Illumina's NovaSeq6000
Credit: Illumina

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The progression of next-generation sequencing (NGS) from research to clinical laboratories over the last 20 years has meant that the powerful, and long-awaited, healthcare goal of personalized medicine has started to become a reality.

There are a few technologies leveraged for NGS, with the most widely adopted being sequencing by synthesis (SBS). SBS uses labeled nucleotides that are tracked while multiple DNA chains are copied in parallel. This method is much faster and cheaper than the original Sanger sequencing method that was used in the Human Genome Project and makes large-scale whole-genome sequencing (WGS) more accessible.

From a clinical standpoint, NGS has opened up a whole host of opportunities to better understand disease pathology and risk factors. It has had a big impact on cancer where it can be used to identify mutations that might make tumors more (or less) susceptible to certain treatments. Since 2006, The Cancer Genome Atlas Program, a collaboration of 20 institutions across the United States and Canada, has mapped key genomic changes in 33 different tumor types including 10 rare cancers.1 The information generated by the project has improved understanding of the molecular basis of cancer, revolutionized how cancer is classified, and identified therapeutic targets.

Other clinical NGS applications include the study and diagnosis of rare diseases, noninvasive prenatal testing, infection biology, and pharmacogenomics, where medicines are being prescribed based on a patient’s genetics. NGS is also being used in population-based studies to create polygenic risk scores that will predict future risk for common diseases like diabetes, dementia, and heart disease.

Illumina NovaSeq vial
Credit: Illumina

The Impact of in-vitro diagnostic regulations

Up to now, the majority of this work has been carried out in a research setting. However, as countries begin to implement NGS sequencing into clinical practice, the focus shifts to tighter regulatory approval since the instruments and their associated reagents and assays will fall under the umbrella of in-vitro diagnostic medical devices (IVDs).

The U.S. Food and Drug Administration (FDA) defines IVDs as “reagents, instruments, and systems intended for use in diagnosis of disease or other conditions, including a determination of the state of health, in order to cure, mitigate, treat, or prevent disease or its sequelae2.” They say “[s]uch products are intended for use in the collection, preparation, and examination of specimens taken from the human body2.” The FDA regulations classify IVD products into three groups according to the degree of regulatory control needed to “reasonably assure safety and effectiveness2.”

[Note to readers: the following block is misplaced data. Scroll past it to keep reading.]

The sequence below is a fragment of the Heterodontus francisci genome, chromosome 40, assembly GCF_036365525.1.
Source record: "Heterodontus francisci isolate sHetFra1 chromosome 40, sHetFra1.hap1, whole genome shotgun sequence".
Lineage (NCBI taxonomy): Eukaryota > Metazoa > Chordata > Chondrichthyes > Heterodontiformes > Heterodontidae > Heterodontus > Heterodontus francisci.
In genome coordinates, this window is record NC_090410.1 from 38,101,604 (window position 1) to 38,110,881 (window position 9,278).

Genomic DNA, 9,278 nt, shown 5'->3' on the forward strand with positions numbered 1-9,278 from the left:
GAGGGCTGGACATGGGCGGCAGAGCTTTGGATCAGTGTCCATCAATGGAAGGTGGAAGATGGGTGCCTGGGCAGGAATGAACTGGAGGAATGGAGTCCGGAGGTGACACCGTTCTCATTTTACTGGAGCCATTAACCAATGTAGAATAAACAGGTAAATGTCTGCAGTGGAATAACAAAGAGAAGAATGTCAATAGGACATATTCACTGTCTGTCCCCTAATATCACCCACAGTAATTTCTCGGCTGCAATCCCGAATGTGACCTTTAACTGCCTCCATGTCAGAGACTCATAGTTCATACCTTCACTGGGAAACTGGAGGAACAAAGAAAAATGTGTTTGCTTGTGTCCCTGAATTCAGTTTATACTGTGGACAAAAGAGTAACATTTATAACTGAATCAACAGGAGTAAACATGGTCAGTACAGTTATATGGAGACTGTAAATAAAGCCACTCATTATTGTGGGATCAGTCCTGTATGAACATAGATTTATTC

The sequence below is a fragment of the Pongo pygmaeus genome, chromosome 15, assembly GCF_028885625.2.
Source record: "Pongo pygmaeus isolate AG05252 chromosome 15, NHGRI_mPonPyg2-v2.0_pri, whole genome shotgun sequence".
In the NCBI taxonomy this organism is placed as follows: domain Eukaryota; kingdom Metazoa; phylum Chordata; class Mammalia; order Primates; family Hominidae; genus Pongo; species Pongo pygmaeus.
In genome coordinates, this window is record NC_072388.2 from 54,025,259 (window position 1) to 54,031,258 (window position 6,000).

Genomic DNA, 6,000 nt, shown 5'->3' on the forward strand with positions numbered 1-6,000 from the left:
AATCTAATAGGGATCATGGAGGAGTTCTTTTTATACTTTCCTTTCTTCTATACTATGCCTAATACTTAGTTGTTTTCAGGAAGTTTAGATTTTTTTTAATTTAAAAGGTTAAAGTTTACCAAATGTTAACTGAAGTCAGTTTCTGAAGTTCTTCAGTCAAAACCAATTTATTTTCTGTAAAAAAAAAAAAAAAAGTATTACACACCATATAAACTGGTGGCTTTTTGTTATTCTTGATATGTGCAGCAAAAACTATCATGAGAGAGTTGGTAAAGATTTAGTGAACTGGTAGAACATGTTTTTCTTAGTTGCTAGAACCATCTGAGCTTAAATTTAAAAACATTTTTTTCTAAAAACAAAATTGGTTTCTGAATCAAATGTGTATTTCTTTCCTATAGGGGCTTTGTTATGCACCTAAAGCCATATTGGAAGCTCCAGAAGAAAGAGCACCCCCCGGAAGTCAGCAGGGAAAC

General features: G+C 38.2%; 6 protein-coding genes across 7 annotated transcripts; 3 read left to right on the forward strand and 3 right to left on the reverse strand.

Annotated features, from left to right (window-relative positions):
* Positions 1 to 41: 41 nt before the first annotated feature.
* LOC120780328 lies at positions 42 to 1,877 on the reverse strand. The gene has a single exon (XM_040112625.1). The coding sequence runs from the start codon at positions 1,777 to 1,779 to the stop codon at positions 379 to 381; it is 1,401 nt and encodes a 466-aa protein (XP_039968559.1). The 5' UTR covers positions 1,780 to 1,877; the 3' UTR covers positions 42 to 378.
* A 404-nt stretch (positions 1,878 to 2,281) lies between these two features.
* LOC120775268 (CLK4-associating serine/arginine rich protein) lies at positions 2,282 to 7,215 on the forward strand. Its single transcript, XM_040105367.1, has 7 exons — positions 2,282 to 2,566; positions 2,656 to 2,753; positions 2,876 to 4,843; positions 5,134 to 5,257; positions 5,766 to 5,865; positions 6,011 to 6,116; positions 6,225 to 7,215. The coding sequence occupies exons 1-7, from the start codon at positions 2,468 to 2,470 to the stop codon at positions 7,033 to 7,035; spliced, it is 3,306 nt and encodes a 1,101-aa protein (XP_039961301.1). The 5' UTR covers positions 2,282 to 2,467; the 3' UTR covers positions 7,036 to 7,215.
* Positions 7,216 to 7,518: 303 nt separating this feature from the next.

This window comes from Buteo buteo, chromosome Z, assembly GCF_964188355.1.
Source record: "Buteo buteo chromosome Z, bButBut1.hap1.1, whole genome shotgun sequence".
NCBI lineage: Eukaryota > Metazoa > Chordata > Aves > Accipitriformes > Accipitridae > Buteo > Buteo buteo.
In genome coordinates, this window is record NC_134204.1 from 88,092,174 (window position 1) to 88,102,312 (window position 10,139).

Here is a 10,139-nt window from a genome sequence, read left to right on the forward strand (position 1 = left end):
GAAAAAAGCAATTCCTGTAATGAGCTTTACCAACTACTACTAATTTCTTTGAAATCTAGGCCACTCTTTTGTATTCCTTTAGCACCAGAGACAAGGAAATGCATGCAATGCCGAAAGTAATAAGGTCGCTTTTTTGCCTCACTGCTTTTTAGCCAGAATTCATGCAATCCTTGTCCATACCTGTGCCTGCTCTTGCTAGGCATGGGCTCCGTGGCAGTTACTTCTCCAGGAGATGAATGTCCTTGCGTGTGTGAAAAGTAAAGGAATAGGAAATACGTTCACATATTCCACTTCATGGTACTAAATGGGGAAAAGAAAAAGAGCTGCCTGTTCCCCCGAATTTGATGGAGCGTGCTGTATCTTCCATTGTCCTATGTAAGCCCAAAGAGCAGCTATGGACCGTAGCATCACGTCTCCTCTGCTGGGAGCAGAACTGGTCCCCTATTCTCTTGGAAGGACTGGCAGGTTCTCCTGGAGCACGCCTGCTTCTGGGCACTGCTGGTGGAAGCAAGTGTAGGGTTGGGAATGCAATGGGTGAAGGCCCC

In Europe, new IVD regulations were introduced in 2017, with the transitional period for implementation ending in May this year. The change has led to the proportion of IVDs needing certification by a notified body to increase from around 20% to approximately 80%3. This is because the previous regulatory classification was based on a set list of conditions or pathogens that a given diagnostic medical device was designed to diagnose. If a pathogen was not on the list—as was the case for SARS-CoV-2—diagnostic tests for that pathogen fell into the lowest risk category and did not need to be verified by a regulatory agency4. The new regulations are based on risk rather than a set list. Sequencers for NGS applications along with library prep reagents for downstream DNA analysis by NGS sequencing come under the highest risk category (class A)5. This means they will undergo a high level of scrutiny before reaching the market.

With the introduction of national and international genomics strategies such as WHO’s “Global genomic surveillance strategy for pathogens with pandemic and epidemic potential 2022–2032”6 and the U.K.’s “Accelerating genomic medicine in the NHS” report7, which provides a strategy for embedding genomics in the NHS over the next 5 years, an increasing number of clinical laboratories will find themselves looking for NGS sequencing solutions that can cope with higher testing rates.